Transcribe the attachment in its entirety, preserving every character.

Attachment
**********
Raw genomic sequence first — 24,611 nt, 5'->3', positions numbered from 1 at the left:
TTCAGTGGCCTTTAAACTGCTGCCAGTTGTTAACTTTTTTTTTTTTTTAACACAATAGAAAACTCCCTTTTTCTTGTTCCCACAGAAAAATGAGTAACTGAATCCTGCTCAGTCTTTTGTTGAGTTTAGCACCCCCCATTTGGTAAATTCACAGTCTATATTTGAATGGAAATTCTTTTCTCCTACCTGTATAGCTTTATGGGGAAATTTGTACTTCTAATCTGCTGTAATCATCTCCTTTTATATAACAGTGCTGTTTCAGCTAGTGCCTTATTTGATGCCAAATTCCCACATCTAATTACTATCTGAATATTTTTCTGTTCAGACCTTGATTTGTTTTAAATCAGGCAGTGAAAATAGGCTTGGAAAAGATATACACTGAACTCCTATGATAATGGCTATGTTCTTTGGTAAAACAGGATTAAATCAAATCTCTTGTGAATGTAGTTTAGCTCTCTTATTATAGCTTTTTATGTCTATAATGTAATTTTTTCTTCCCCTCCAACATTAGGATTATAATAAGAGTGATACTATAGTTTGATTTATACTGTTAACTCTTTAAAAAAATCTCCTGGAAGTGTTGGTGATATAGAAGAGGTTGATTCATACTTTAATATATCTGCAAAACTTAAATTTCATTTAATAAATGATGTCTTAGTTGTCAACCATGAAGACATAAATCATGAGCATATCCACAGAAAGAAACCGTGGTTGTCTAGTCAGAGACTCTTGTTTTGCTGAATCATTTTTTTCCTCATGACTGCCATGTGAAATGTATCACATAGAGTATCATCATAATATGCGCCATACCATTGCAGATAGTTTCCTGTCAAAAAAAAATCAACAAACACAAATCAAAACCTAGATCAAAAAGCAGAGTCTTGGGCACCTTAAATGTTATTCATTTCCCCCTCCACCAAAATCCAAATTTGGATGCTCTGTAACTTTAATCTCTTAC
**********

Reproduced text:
Raw genomic sequence first — 24,611 nt, 5'->3', positions numbered from 1 at the left:
TTCAGTGGCCTTTAAACTGCTGCCAGTTGTTAACTTTTTTTTTTTTTTAACACAATAGAAAACTCCCTTTTTCTTGTTCCCACAGAAAAATGAGTAACTGAATCCTGCTCAGTCTTTTGTTGAGTTTAGCACCCCCCATTTGGTAAATTCACAGTCTATATTTGAATGGAAATTCTTTTCTCCTACCTGTATAGCTTTATGGGGAAATTTGTACTTCTAATCTGCTGTAATCATCTCCTTTTATATAACAGTGCTGTTTCAGCTAGTGCCTTATTTGATGCCAAATTCCCACATCTAATTACTATCTGAATATTTTTCTGTTCAGACCTTGATTTGTTTTAAATCAGGCAGTGAAAATAGGCTTGGAAAAGATATACACTGAACTCCTATGATAATGGCTATGTTCTTTGGTAAAACAGGATTAAATCAAATCTCTTGTGAATGTAGTTTAGCTCTCTTATTATAGCTTTTTATGTCTATAATGTAATTTTTTCTTCCCCTCCAACATTAGGATTATAATAAGAGTGATACTATAGTTTGATTTATACTGTTAACTCTTTAAAAAAATCTCCTGGAAGTGTTGGTGATATAGAAGAGGTTGATTCATACTTTAATATATCTGCAAAACTTAAATTTCATTTAATAAATGATGTCTTAGTTGTCAACCATGAAGACATAAATCATGAGCATATCCACAGAAAGAAACCGTGGTTGTCTAGTCAGAGACTCTTGTTTTGCTGAATCATTTTTTTCCTCATGACTGCCATGTGAAATGTATCACATAGAGTATCATCATAATATGCGCCATACCATTGCAGATAGTTTCCTGTCAAAAAAAAATCAACAAACACAAATCAAAACCTAGATCAAAAAGCAGAGTCTTGGGCACCTTAAATGTTATTCATTTCCCCCTCCACCAAAATCCAAATTTGGATGCTCTGTAACTTTAATCTCTTAC